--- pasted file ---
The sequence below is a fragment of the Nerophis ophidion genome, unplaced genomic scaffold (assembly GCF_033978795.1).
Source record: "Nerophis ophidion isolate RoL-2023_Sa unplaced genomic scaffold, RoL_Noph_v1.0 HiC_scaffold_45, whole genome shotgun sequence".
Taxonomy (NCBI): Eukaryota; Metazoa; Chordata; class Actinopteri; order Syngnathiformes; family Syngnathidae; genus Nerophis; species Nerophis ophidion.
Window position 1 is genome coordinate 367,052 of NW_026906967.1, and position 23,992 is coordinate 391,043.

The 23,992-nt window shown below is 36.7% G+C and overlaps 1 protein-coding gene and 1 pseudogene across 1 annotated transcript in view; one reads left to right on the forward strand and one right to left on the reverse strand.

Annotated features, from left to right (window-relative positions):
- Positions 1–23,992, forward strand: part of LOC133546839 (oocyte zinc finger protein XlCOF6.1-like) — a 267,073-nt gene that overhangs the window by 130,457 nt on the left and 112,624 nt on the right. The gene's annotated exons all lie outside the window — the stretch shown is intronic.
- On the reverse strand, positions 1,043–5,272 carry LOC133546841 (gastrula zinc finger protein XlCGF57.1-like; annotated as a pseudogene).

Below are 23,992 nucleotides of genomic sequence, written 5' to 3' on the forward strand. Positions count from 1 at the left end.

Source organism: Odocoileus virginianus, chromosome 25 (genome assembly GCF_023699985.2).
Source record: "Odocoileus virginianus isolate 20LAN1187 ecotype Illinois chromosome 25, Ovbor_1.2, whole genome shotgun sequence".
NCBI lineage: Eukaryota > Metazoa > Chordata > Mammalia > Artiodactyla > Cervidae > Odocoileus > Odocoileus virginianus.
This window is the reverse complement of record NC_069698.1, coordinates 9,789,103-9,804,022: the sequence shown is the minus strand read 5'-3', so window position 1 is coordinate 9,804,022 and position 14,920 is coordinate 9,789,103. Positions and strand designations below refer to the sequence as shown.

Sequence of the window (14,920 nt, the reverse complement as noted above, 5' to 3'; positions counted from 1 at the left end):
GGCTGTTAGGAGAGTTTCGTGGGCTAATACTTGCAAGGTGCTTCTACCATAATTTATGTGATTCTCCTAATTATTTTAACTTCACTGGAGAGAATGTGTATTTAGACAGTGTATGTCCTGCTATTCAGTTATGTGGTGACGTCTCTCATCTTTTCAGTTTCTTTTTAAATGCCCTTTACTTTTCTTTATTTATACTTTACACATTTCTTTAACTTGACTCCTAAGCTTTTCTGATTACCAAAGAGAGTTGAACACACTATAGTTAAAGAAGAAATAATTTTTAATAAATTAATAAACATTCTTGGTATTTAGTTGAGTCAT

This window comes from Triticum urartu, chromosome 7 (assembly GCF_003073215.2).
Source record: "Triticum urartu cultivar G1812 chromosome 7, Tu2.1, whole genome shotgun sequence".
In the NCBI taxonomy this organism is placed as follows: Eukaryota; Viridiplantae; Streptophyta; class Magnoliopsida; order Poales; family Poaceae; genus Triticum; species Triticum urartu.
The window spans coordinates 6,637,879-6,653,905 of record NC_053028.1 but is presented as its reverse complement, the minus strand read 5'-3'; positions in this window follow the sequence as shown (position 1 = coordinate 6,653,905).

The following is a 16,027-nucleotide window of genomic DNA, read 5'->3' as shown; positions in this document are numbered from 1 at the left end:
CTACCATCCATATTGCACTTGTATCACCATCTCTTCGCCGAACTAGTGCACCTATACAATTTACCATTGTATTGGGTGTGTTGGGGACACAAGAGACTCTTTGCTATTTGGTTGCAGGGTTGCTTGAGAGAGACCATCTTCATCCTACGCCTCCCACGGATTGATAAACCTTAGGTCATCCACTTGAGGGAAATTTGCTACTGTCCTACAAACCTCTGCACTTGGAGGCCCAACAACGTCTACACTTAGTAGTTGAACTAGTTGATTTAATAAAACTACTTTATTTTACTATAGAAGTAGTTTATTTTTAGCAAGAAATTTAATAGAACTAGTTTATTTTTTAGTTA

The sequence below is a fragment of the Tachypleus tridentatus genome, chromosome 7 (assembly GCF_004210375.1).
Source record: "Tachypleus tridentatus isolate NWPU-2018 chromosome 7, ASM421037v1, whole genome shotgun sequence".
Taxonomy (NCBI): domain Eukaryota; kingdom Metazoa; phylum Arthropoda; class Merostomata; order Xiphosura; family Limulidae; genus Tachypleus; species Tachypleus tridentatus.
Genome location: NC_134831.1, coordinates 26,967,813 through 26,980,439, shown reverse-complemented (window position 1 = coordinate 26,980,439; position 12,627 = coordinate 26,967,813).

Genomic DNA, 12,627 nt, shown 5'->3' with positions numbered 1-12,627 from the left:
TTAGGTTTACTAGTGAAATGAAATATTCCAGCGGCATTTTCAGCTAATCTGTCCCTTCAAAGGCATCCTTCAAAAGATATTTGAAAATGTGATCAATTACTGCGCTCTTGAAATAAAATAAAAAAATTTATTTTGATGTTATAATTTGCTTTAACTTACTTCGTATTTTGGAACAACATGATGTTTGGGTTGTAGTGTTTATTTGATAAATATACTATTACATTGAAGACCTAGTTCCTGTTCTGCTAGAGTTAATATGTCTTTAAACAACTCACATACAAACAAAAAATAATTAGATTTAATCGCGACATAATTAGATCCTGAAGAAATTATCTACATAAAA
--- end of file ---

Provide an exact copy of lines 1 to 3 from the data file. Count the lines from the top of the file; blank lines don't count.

The sequence below is a fragment of the Nerophis ophidion genome, unplaced genomic scaffold (assembly GCF_033978795.1).
Source record: "Nerophis ophidion isolate RoL-2023_Sa unplaced genomic scaffold, RoL_Noph_v1.0 HiC_scaffold_45, whole genome shotgun sequence".
Taxonomy (NCBI): Eukaryota; Metazoa; Chordata; class Actinopteri; order Syngnathiformes; family Syngnathidae; genus Nerophis; species Nerophis ophidion.